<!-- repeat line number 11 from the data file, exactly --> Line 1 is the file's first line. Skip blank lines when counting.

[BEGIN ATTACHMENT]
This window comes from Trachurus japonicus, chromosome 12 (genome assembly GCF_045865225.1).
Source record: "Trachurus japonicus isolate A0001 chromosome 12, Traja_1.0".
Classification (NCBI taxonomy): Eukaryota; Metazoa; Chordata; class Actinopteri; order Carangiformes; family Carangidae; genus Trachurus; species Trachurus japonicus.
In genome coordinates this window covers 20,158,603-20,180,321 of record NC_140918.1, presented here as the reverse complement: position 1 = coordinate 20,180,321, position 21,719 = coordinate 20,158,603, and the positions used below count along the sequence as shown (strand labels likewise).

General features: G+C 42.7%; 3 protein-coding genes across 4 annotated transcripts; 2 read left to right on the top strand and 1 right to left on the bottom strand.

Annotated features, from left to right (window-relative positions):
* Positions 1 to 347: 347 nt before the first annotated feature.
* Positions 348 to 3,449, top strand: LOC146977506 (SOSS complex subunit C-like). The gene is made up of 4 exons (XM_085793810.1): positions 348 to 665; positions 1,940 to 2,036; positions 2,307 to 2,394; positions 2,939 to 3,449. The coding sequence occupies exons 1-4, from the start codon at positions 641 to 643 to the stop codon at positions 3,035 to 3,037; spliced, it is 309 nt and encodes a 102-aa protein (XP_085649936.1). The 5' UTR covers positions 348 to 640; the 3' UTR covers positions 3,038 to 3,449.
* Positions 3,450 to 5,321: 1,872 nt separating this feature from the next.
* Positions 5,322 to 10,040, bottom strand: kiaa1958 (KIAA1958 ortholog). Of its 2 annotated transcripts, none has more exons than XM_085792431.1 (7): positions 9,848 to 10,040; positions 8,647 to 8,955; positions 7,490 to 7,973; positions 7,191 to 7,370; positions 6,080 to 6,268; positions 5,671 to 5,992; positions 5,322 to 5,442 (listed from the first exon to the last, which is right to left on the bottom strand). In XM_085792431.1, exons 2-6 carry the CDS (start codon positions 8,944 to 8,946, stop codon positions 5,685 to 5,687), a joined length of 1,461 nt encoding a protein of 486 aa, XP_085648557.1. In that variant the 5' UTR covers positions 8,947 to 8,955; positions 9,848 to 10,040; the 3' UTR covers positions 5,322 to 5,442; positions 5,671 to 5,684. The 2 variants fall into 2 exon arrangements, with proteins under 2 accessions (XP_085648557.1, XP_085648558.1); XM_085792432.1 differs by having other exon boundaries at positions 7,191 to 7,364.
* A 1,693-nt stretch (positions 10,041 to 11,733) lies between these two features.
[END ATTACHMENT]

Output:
* A 1,693-nt stretch (positions 10,041 to 11,733) lies between these two features.